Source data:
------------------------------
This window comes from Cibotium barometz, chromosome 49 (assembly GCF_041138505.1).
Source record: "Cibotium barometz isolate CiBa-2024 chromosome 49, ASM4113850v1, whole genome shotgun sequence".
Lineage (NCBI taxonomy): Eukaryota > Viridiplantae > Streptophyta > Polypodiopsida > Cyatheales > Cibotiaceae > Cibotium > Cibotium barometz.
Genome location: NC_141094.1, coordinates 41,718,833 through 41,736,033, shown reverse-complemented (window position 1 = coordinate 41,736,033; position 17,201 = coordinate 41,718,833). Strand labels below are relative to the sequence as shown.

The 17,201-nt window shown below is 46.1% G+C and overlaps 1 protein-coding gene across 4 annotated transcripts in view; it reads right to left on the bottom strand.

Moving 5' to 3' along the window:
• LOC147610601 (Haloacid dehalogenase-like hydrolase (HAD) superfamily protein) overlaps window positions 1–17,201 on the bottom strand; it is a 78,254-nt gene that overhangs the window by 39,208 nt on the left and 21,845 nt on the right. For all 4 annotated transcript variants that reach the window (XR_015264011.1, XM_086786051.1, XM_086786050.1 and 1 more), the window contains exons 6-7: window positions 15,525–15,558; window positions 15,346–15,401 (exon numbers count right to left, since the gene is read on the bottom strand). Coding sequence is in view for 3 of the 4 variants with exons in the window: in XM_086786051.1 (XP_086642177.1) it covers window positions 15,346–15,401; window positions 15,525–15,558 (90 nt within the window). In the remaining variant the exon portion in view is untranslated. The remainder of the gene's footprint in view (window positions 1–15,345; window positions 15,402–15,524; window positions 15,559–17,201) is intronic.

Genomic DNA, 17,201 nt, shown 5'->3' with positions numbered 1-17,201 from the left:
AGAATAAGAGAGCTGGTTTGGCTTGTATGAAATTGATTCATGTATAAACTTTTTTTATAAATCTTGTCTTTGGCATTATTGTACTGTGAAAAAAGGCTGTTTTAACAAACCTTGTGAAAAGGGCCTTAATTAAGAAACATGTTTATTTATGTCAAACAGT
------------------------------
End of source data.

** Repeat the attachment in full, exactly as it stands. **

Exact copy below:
This window comes from Cibotium barometz, chromosome 49 (assembly GCF_041138505.1).
Source record: "Cibotium barometz isolate CiBa-2024 chromosome 49, ASM4113850v1, whole genome shotgun sequence".
Lineage (NCBI taxonomy): Eukaryota > Viridiplantae > Streptophyta > Polypodiopsida > Cyatheales > Cibotiaceae > Cibotium > Cibotium barometz.
Genome location: NC_141094.1, coordinates 41,718,833 through 41,736,033, shown reverse-complemented (window position 1 = coordinate 41,736,033; position 17,201 = coordinate 41,718,833). Strand labels below are relative to the sequence as shown.

The 17,201-nt window shown below is 46.1% G+C and overlaps 1 protein-coding gene across 4 annotated transcripts in view; it reads right to left on the bottom strand.

Moving 5' to 3' along the window:
• LOC147610601 (Haloacid dehalogenase-like hydrolase (HAD) superfamily protein) overlaps window positions 1–17,201 on the bottom strand; it is a 78,254-nt gene that overhangs the window by 39,208 nt on the left and 21,845 nt on the right. For all 4 annotated transcript variants that reach the window (XR_015264011.1, XM_086786051.1, XM_086786050.1 and 1 more), the window contains exons 6-7: window positions 15,525–15,558; window positions 15,346–15,401 (exon numbers count right to left, since the gene is read on the bottom strand). Coding sequence is in view for 3 of the 4 variants with exons in the window: in XM_086786051.1 (XP_086642177.1) it covers window positions 15,346–15,401; window positions 15,525–15,558 (90 nt within the window). In the remaining variant the exon portion in view is untranslated. The remainder of the gene's footprint in view (window positions 1–15,345; window positions 15,402–15,524; window positions 15,559–17,201) is intronic.

Genomic DNA, 17,201 nt, shown 5'->3' with positions numbered 1-17,201 from the left:
AGAATAAGAGAGCTGGTTTGGCTTGTATGAAATTGATTCATGTATAAACTTTTTTTATAAATCTTGTCTTTGGCATTATTGTACTGTGAAAAAAGGCTGTTTTAACAAACCTTGTGAAAAGGGCCTTAATTAAGAAACATGTTTATTTATGTCAAACAGT